How to help police officers cope with stress
A career in law enforcement can be highly rewarding, but it also can require officers to confront extreme levels of stress. Tasked with the vital job of maintaining law and order, as well as investigating crimes and serving as community role models, police officers face extraordinary situations every day. Quite often police officers are exposed to high levels of trauma and must do their jobs under strict scrutiny from superiors as well as the public.
Law enforcement is a high-risk occupation. Officers frequently are exposed to violence, human suffering, physically demanding work, and nonstandard/rotating schedules. In fact, Time magazine ranked policing as the fourth most stressful profession after enlisted military personnel, firefighters and pilots.
Police departments conduct background investigations and psychological screenings of police candidates to find applicants with the right dispositions to perform the job. Even individuals tailor-made for the job can succumb to the stress of working in law enforcement. Many officers may develop anxiety, depression and symptoms commensurate with post-traumatic stress disorder, or PTSD. That is why adequate support and readily available access to stress and trauma relief can be vital for officers’ well-being. There are many different ways the public and police departments can help officers confront the effects of the job on their physical and mental health.
• Educate personnel about policies and keep officers in the know. According to retired lieutenant and police instructor Brian Mckenna, one of the biggest stressors police officers face is not out on the streets, but in the work environment.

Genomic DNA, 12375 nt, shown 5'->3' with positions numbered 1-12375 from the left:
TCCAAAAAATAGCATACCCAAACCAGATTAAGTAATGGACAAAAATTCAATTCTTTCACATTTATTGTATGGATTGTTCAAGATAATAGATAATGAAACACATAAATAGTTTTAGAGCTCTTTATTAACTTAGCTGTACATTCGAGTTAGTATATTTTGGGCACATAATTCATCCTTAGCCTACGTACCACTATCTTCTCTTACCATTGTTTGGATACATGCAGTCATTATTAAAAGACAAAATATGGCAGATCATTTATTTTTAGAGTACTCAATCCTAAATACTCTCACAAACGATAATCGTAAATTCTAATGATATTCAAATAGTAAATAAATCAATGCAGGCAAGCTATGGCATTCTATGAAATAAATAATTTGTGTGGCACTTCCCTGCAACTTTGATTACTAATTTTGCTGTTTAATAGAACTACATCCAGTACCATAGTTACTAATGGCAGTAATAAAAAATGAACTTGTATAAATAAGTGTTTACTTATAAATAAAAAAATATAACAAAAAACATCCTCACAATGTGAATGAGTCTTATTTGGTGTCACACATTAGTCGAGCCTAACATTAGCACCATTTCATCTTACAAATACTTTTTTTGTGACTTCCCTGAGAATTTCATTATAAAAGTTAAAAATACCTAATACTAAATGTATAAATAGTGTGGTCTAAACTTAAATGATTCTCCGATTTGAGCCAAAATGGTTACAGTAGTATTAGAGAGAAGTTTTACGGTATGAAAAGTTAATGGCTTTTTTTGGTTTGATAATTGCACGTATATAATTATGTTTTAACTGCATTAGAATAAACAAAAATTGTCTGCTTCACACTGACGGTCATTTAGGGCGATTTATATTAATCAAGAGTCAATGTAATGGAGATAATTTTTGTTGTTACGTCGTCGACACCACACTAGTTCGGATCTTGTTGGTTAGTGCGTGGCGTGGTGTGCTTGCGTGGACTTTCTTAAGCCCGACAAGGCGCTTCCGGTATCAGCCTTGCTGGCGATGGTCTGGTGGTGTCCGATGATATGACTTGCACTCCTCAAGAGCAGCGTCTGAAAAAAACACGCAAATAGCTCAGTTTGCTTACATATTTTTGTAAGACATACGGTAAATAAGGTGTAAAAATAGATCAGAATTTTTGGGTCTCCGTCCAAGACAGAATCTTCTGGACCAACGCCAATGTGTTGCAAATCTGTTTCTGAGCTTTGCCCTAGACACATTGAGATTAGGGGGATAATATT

“It’s the politics, poor supervision, things coming down from administration that don’t make sense, and so on,” Mckenna says.
Officers who understand the laws and why certain policies and restrictions are in place are better equipped to make smart decisions. Keeping the flow of information open within departments can help.
• Provide access to exercise.
The mental health resource Psychology Dictionary advises that cardiovascular activity is important for anyone who has a physically demanding job. It also is an excellent stress reliever. Access to a gym at the precinct can help. Fitness facilities can do their part to support law enforcement by offering free or discounted memberships to local law enforcement.
• Match officers’ strengths with their assignments.
While it is impractical to accommodate an officer in every way, administrators can take more time to align officers’ skills and strengths with positions in the department that most effectively utilize their skill sets. Satisfaction in a position, as well as doing the job effectively, can make a long-term positive impact that reduces stress. Officers need people they can talk to. Peer-to-peer support is important, but a good group of friends, compassionate family members and a supportive local community can help officers overcome the challenges associated with their profession.
Local law enforcement officials provide vital services to the communities they serve. Those communities can show their appreciation by supporting officers as they confront the unique challenges a career in law enforcement presents
• Build a support system.
Alberta Newspaper Group